F.D.A. Halts Overseas Inspections of Drugs and Devices, Citing Coronavirus


The Food and Drug Administration said on Tuesday that it would stop routine inspections of food, drugs and medical devices overseas through April, citing the worldwide spread of the coronavirus.

The agency had already pulled back its inspectors from China, which is the largest source of raw ingredients for many drugs, like aspirin, ibuprofen and penicillin.

But this global action means that F.D.A. inspections would also be discontinued in India, the world’s leading manufacturer of generic drugs. Last year, the agency said it conducted 3,103 inspections at overseas plants.

In addition to overseas inspections, the agency also screens samples of food, drugs, tobacco, veterinary products and cosmetics imported into the United States. In recent years, several types of drugs have had to be recalled because of contamination at the production level, many of which contained ingredients made in China. Those recalls prompted the F.D.A. to revamp some of its procedures.

The agency has also been monitoring the nation’s drug supply chain, identifying several drugs that could face shortages if the epidemic in China and elsewhere lasts for months. It has said that at least one drug is currently in short supply in the United States because of difficulties related to the coronavirus, but has not said which one. Hospitals have struggled for years with hundreds of shortages of essential medicines, many of them generic products made overseas.

“At a time when there are shortages of medicines — critical medicines — there’s a lot of untoward activity that can take place, like counterfeits and poor quality products,” said Rosemary Gibson, an expert on China’s drug supply who is a senior adviser at the Hastings Center, a nonpartisan bioethics research institute. “The bottom line is, who is going to be checking?”

Ms. Gibson said that while the agency does spot checks of imports, “the public needs assurance and transparency on what exact steps are being taken for every shipment of a prescription drug coming from China.”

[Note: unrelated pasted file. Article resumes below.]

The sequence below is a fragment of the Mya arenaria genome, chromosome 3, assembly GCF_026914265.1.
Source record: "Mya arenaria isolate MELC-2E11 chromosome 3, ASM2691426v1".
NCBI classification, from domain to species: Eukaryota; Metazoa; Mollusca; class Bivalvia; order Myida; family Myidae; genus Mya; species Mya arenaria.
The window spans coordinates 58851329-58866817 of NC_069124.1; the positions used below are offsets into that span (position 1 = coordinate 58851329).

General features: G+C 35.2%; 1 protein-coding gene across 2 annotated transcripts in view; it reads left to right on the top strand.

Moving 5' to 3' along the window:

Dinesh Thakur, a drug-safety advocate who exposed widespread quality problems as a former executive at the Indian drug maker Ranbaxy Laboratories, said Indian drug makers have been reporting that they still have about a six-month supply of active ingredients made in China. If they begin to run out, “Guess what’s going to happen?” he said. “You are going to have problems. They will happen in India. The question is, how do we enforce that?”

When the F.D.A. does cite pharmaceutical plants for problems, they frequently happen in India and China, according to a report by Barbara Unger, a consultant who tracks F.D.A. regulatory actions around the world. During the 2019 fiscal year, she found that the agency issued 16 warning letters to plants in India and 15 to facilities in China, accounting for a majority of the 43 warning letters issued that year to overseas drug manufacturing plants. It was not clear whether those warnings were issued after routine inspections — the type being halted because of the coronavirus outbreak — or after inspections for cause.

The F.D.A. has a staff of about 200 investigators who conduct overseas drug inspections, according to testimony before a House committee in December by Janet Woodcock, the director of the agency’s Center for Drug Evaluation and Research. Most of those inspectors are based in the United States and travel around the world to conduct anywhere from three to six inspections per year. Of those, about 12 are based in foreign offices overseas, including in China.

Lower labor, transportation and energy costs have led many drug companies to gradually move their production overseas, especially for products’ active ingredients. A 2011 report from the F.D.A. found that U.S. and European companies could reduce their costs by 30 to 40 percent.

Although there is no formal tracking of where active ingredients for drugs are made, experts have estimated that about 80 percent of such materials used in American drugs are made in India or China.

Since 2015 — reflecting this shift — the F.D.A. has conducted more foreign inspections than domestic ones. Although the agency continues to do routine inspections, its program is risk-based, meaning that it prioritizes inspection for facilities that are deemed higher-risk.

Thirty-two percent of vegetables, 55 percent of fruits and 94 percent of seafood consumed in the United States are now imported. Although there are nearly 109,000 foreign facilities that are registered with the F.D.A., the agency inspects only about 1,600 of them each year.

“The F.D.A. has always struggled to meet its foreign food inspection targets, and this is going to set them back even further,” said Sarah Sorscher, a deputy director of the Center for Science in the Public Interest.

In a statement announcing his decision, Dr. Stephen Hahn, the F.D.A.’s commissioner, said that most inspections would be postponed through at least April. He also said exceptions would be made for inspections that are deemed “mission critical,” generally facilities where evidence of violation of good manufacturing practices already exists.

He also said that the agency would adopt practices it had used in the past when inspections were impossible, including physical sampling and inspection of products at the U.S. border, and denying entry to companies with poor compliance histories and to new importers who might not be familiar with regulations.


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